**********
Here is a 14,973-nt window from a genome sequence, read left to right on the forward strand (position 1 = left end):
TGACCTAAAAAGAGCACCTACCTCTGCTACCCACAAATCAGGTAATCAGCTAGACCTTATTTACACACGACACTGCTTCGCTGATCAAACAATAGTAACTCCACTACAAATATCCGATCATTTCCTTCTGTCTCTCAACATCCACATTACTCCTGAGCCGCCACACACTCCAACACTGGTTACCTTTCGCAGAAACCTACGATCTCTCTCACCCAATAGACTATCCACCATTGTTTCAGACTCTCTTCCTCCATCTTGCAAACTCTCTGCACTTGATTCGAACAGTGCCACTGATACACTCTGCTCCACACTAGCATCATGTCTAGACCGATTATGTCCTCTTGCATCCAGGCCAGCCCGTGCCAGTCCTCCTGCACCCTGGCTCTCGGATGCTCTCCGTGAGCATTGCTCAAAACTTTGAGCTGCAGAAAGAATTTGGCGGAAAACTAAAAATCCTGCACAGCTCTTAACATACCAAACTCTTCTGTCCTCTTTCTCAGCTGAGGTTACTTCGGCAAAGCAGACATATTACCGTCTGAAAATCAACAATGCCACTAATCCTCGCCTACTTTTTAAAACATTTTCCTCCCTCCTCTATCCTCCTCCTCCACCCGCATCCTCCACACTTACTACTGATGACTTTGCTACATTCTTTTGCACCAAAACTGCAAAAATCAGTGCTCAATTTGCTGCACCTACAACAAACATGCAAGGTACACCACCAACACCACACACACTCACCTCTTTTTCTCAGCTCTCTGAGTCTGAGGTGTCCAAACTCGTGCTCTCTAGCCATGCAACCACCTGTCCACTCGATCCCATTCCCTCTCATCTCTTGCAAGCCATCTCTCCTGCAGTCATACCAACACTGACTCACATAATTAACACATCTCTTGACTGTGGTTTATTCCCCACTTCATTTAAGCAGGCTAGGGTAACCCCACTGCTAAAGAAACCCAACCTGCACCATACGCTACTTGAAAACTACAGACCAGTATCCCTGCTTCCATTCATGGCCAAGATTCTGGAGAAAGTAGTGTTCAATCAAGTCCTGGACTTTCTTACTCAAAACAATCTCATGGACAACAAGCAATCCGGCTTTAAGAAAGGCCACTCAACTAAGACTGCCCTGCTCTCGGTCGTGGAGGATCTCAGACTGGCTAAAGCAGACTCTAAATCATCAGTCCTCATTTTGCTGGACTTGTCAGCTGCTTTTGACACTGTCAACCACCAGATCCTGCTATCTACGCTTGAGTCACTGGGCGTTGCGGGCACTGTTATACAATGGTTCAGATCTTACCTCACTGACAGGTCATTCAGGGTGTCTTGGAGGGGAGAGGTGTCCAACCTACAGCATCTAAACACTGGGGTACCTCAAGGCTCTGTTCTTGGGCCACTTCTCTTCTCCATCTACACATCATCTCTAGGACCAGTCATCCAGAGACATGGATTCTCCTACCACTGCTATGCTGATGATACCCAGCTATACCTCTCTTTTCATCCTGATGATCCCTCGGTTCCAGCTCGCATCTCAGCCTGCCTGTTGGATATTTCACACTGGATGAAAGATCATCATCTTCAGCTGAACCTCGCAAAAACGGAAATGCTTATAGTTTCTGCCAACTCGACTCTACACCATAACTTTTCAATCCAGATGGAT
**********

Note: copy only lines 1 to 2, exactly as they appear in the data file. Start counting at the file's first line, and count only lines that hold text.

Here is a 14,973-nt window from a genome sequence, read left to right on the forward strand (position 1 = left end):
TGACCTAAAAAGAGCACCTACCTCTGCTACCCACAAATCAGGTAATCAGCTAGACCTTATTTACACACGACACTGCTTCGCTGATCAAACAATAGTAACTCCACTACAAATATCCGATCATTTCCTTCTGTCTCTCAACATCCACATTACTCCTGAGCCGCCACACACTCCAACACTGGTTACCTTTCGCAGAAACCTACGATCTCTCTCACCCAATAGACTATCCACCATTGTTTCAGACTCTCTTCCTCCATCTTGCAAACTCTCTGCACTTGATTCGAACAGTGCCACTGATACACTCTGCTCCACACTAGCATCATGTCTAGACCGATTATGTCCTCTTGCATCCAGGCCAGCCCGTGCCAGTCCTCCTGCACCCTGGCTCTCGGATGCTCTCCGTGAGCATTGCTCAAAACTTTGAGCTGCAGAAAGAATTTGGCGGAAAACTAAAAATCCTGCACAGCTCTTAACATACCAAACTCTTCTGTCCTCTTTCTCAGCTGAGGTTACTTCGGCAAAGCAGACATATTACCGTCTGAAAATCAACAATGCCACTAATCCTCGCCTACTTTTTAAAACATTTTCCTCCCTCCTCTATCCTCCTCCTCCACCCGCATCCTCCACACTTACTACTGATGACTTTGCTACATTCTTTTGCACCAAAACTGCAAAAATCAGTGCTCAATTTGCTGCACCTACAACAAACATGCAAGGTACACCACCAACACCACACACACTCACCTCTTTTTCTCAGCTCTCTGAGTCTGAGGTGTCCAAACTCGTGCTCTCTAGCCATGCAACCACCTGTCCACTCGATCCCATTCCCTCTCATCTCTTGCAAGCCATCTCTCCTGCAGTCATACCAACACTGACTCACATAATTAACACATCTCTTGACTGTGGTTTATTCCCCACTTCATTTAAGCAGGCTAGGGTAACCCCACTGCTAAAGAAACCCAACCTGCACCATACGCTACTTGAAAACTACAGACCAGTATCCCTGCTTCCATTCATGGCCAAGATTCTGGAGAAAGTAGTGTTCAATCAAGTCCTGGACTTTCTTACTCAAAACAATCTCATGGACAACAAGCAATCCGGCTTTAAGAAAGGCCACTCAACTAAGACTGCCCTGCTCTCGGTCGTGGAGGATCTCAGACTGGCTAAAGCAGACTCTAAATCATCAGTCCTCATTTTGCTGGACTTGTCAGCTGCTTTTGACACTGTCAACCACCAGATCCTGCTATCTACGCTTGAGTCACTGGGCGTTGCGGGCACTGTTATACAATGGTTCAGATCTTACCTCACTGACAGGTCATTCAGGGTGTCTTGGAGGGGAGAGGTGTCCAACCTACAGCATCTAAACACTGGGGTACCTCAAGGCTCTGTTCTTGGGCCACTTCTCTTCTCCATCTACACATCATCTCTAGGACCAGTCATCCAGAGACATGGATTCTCCTACCACTGCTATGCTGATGATACCCAGCTATACCTCTCTTTTCATCCTGATGATCCCTCGGTTCCAGCTCGCATCTCAGCCTGCCTGTTGGATATTTCACACTGGATGAAAGATCATCATCTTCAGCTGAACCTCGCAAAAACGGAAATGCTTATAGTTTCTGCCAACTCGACTCTACACCATAACTTTTCAATCCAGATGGAT